Food security is a very important issue nowadays. It is an already complex issue made worse by climate change, and the growing scarcity of arable land due to rapid urbanisation. The UN has reported that “815 million people are hungry today, and the additional 2 billion people expected to be undernourished by 2050”. Goal 2 (Zero Hunger) of the UN Sustainable Development Goals (SDG) calls for an increased investment in agricultural research to increase the agricultural productive capacity, particularly in developing countries.
Genetic engineering of food crops has the potential to provide the promising solutions, by providing the technology to develop higher yield, drought resistance, and nutritionally-enhanced food crops. However, the public perception of genetically-modified organisms (GMO) and transgenic plants has hampered the acceptance of many GM products.
Advancements in microbiology and microbial ecology has shed light on the importance of plant-associated microorganisms, particularly the community around the root region (rhizosphere). It is now known that there is a complex network of interactions between plants and their root microbes, increasing the plant nutrient uptake, and provide resistance to biotic and abiotic stresses. The rhizosphere is populated by a diverse range of microorganisms, and rhizobacteria are the bacteria colonizing this habitat with the ones that promote plant growth are called plant growth-promoting rhizobacteria (PGPR) (Beneduzi et al., 2012). These PGPR can be used to enhance agricultural productivity without using plant genetic modifications, or synthetic fertilisers. But understanding these PGPR and how they interact with their plant hosts requires the latest technologies in microbial ecology, molecular biology, plant sciences and chemical analysis.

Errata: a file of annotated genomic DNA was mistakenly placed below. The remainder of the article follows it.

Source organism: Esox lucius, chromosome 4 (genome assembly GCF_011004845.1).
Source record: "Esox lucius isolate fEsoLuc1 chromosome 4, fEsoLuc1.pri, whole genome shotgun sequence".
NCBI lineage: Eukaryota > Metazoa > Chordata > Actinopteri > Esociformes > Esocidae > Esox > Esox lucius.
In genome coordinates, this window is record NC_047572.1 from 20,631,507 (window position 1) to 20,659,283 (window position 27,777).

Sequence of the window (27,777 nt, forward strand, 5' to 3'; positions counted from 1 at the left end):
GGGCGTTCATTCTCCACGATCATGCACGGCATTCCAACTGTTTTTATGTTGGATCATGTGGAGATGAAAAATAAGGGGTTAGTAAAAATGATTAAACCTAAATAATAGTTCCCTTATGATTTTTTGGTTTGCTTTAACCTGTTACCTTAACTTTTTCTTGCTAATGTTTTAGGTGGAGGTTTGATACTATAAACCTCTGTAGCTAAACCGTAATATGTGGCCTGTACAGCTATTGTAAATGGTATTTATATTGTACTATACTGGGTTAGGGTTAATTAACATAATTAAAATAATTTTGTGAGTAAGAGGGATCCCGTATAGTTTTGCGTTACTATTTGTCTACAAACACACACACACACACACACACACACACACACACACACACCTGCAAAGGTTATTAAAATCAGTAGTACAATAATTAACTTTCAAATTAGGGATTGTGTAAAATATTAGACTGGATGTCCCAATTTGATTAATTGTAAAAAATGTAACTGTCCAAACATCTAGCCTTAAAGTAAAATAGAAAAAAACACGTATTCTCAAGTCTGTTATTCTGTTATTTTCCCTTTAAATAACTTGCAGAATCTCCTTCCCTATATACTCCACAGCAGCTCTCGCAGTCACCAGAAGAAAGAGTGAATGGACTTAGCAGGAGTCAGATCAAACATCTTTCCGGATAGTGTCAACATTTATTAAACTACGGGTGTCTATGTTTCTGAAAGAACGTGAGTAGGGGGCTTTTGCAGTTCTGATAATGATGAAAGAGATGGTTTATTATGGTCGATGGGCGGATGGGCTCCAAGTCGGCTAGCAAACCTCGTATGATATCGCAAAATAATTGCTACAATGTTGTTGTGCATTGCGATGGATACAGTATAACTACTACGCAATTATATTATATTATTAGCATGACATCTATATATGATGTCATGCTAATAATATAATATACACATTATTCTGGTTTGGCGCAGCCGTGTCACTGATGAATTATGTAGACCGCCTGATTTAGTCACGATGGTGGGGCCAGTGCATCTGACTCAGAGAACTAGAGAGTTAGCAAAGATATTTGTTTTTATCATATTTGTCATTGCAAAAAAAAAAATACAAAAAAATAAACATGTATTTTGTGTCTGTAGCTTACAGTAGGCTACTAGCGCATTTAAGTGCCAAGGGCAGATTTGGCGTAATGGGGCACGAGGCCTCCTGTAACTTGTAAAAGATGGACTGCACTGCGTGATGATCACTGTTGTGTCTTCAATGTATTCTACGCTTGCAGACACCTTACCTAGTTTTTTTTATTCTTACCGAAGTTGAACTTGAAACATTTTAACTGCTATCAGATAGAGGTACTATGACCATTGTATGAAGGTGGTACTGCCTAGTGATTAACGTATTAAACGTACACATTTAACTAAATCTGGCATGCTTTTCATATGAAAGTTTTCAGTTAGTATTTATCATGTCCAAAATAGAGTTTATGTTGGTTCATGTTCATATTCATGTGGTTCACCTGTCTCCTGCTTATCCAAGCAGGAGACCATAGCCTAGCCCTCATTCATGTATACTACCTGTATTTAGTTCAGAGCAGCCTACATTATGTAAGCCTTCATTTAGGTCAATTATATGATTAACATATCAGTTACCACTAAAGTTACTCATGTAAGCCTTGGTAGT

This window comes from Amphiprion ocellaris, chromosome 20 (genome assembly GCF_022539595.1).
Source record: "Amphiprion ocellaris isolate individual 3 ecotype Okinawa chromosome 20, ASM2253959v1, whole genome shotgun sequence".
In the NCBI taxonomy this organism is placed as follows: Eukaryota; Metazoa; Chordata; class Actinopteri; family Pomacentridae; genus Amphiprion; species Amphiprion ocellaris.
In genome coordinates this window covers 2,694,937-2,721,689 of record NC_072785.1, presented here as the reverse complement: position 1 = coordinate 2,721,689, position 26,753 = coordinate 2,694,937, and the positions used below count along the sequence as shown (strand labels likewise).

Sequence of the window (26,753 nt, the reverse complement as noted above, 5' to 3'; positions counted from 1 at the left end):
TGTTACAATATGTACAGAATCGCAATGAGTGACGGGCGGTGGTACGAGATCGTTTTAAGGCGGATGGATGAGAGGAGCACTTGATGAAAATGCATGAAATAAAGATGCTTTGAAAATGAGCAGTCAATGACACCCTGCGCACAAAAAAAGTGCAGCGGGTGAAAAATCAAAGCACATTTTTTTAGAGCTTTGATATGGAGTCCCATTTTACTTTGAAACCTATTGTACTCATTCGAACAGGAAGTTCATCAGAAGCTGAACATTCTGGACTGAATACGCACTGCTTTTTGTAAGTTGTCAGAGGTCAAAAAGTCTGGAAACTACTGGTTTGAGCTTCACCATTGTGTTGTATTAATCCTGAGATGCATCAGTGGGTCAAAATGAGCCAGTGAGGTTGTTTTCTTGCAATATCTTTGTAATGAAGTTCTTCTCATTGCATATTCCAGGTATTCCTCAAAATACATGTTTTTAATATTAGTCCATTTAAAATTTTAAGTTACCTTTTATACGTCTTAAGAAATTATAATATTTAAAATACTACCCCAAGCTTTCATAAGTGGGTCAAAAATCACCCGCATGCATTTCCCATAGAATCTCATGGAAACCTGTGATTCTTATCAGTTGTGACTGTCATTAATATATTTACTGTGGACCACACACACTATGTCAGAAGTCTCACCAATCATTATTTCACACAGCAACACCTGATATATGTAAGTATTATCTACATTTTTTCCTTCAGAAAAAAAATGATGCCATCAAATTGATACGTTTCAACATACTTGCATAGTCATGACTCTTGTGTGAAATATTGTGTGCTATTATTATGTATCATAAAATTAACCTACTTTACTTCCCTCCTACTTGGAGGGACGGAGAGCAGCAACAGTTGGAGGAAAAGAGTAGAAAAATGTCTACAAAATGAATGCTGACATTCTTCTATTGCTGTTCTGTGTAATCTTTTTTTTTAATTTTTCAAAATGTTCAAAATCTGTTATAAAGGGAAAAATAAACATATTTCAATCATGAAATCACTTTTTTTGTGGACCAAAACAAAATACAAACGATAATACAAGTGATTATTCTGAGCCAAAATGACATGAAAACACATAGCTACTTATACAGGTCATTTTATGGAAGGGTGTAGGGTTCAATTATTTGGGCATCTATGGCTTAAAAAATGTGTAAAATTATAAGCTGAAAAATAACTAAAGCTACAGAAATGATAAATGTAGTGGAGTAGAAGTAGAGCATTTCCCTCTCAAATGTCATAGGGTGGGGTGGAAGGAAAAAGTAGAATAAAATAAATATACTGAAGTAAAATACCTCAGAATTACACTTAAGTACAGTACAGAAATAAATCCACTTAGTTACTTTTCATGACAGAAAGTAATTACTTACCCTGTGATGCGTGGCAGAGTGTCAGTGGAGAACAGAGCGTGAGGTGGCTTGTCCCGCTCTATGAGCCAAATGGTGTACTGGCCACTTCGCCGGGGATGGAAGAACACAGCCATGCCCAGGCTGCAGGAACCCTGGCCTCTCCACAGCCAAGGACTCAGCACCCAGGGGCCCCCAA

I joined the Swarup Lab at the National University of Singapore (NUS) in January 2019, as part of my post-doctoral training, to learn more about these latest technologies. My work here involves the use of multi-omics analysis (metagenomics, metatranscriptomics and metabolomics) to study plant-microbial interactions, particularly how the PGPR at the root region affect the growth of green leafy vegetables. Multi-omics analysis uses information obtained from DNA, RNA and small chemical molecules (known as metabolites) found in the plant rhizosphere. I will also use advanced culturing tools to culture and characterise the complex bacterial communities in the rhizosphere. Bacteria found to have beneficial plant improvements traits can be applied to enhance the yield of agricultural products, in this case the leafy vegetables commonly used in urban farming. This microbial-assisted plant growth enhancement technology can lead to a more sustainable agriculture, lowering the use of chemical fertilisers, pesticides and herbicides.
UN Sustainable Development Goals (https://www.un.org/sustainabledevelopment/sustainable-development-goals/)
Beneduzi et al., 2012. Plant growth-promoting rhizobacteria (PGPR): Their potential as antagonists and biocontrol agents. Genet Mol Biol. 35(4 Suppl): 1044-1051.